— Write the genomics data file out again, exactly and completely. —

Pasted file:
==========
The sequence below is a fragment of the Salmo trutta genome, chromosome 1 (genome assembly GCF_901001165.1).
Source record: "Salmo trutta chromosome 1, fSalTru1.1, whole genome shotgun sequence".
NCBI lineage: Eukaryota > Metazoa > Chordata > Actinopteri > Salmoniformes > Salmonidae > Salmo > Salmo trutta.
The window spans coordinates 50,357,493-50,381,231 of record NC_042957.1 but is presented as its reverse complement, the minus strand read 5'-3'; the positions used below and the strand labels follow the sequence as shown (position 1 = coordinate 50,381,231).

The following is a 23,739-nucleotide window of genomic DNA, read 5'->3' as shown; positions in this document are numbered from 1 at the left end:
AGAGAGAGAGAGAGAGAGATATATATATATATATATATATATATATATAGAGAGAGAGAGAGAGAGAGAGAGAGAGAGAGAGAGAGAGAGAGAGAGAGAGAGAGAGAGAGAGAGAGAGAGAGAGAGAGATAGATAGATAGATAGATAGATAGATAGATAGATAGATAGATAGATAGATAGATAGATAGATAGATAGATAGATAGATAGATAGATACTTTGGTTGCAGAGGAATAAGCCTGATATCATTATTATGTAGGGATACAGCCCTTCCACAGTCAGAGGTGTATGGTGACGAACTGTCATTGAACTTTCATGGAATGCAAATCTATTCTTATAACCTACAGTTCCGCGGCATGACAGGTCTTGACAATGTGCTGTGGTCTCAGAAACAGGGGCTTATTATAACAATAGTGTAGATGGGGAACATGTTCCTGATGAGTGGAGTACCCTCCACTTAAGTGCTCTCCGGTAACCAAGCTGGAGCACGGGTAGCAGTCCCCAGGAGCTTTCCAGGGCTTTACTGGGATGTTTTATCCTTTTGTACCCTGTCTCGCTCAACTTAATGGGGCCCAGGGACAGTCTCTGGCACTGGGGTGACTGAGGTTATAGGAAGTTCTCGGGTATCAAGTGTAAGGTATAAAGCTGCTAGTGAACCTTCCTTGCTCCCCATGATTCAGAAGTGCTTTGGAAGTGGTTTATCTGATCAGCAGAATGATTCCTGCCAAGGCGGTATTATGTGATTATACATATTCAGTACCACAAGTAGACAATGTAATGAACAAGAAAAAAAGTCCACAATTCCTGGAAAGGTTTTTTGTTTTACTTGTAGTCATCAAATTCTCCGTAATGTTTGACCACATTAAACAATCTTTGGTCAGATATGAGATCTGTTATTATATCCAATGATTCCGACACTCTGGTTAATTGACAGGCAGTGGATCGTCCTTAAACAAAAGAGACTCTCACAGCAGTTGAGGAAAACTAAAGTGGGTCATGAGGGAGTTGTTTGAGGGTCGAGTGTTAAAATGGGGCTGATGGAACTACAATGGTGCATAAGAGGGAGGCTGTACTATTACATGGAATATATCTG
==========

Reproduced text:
The sequence below is a fragment of the Salmo trutta genome, chromosome 1 (genome assembly GCF_901001165.1).
Source record: "Salmo trutta chromosome 1, fSalTru1.1, whole genome shotgun sequence".
NCBI lineage: Eukaryota > Metazoa > Chordata > Actinopteri > Salmoniformes > Salmonidae > Salmo > Salmo trutta.
The window spans coordinates 50,357,493-50,381,231 of record NC_042957.1 but is presented as its reverse complement, the minus strand read 5'-3'; the positions used below and the strand labels follow the sequence as shown (position 1 = coordinate 50,381,231).

The following is a 23,739-nucleotide window of genomic DNA, read 5'->3' as shown; positions in this document are numbered from 1 at the left end:
AGAGAGAGAGAGAGAGAGATATATATATATATATATATATATATATATAGAGAGAGAGAGAGAGAGAGAGAGAGAGAGAGAGAGAGAGAGAGAGAGAGAGAGAGAGAGAGAGAGAGAGAGAGAGAGAGATAGATAGATAGATAGATAGATAGATAGATAGATAGATAGATAGATAGATAGATAGATAGATAGATAGATAGATAGATAGATAGATACTTTGGTTGCAGAGGAATAAGCCTGATATCATTATTATGTAGGGATACAGCCCTTCCACAGTCAGAGGTGTATGGTGACGAACTGTCATTGAACTTTCATGGAATGCAAATCTATTCTTATAACCTACAGTTCCGCGGCATGACAGGTCTTGACAATGTGCTGTGGTCTCAGAAACAGGGGCTTATTATAACAATAGTGTAGATGGGGAACATGTTCCTGATGAGTGGAGTACCCTCCACTTAAGTGCTCTCCGGTAACCAAGCTGGAGCACGGGTAGCAGTCCCCAGGAGCTTTCCAGGGCTTTACTGGGATGTTTTATCCTTTTGTACCCTGTCTCGCTCAACTTAATGGGGCCCAGGGACAGTCTCTGGCACTGGGGTGACTGAGGTTATAGGAAGTTCTCGGGTATCAAGTGTAAGGTATAAAGCTGCTAGTGAACCTTCCTTGCTCCCCATGATTCAGAAGTGCTTTGGAAGTGGTTTATCTGATCAGCAGAATGATTCCTGCCAAGGCGGTATTATGTGATTATACATATTCAGTACCACAAGTAGACAATGTAATGAACAAGAAAAAAAGTCCACAATTCCTGGAAAGGTTTTTTGTTTTACTTGTAGTCATCAAATTCTCCGTAATGTTTGACCACATTAAACAATCTTTGGTCAGATATGAGATCTGTTATTATATCCAATGATTCCGACACTCTGGTTAATTGACAGGCAGTGGATCGTCCTTAAACAAAAGAGACTCTCACAGCAGTTGAGGAAAACTAAAGTGGGTCATGAGGGAGTTGTTTGAGGGTCGAGTGTTAAAATGGGGCTGATGGAACTACAATGGTGCATAAGAGGGAGGCTGTACTATTACATGGAATATATCTG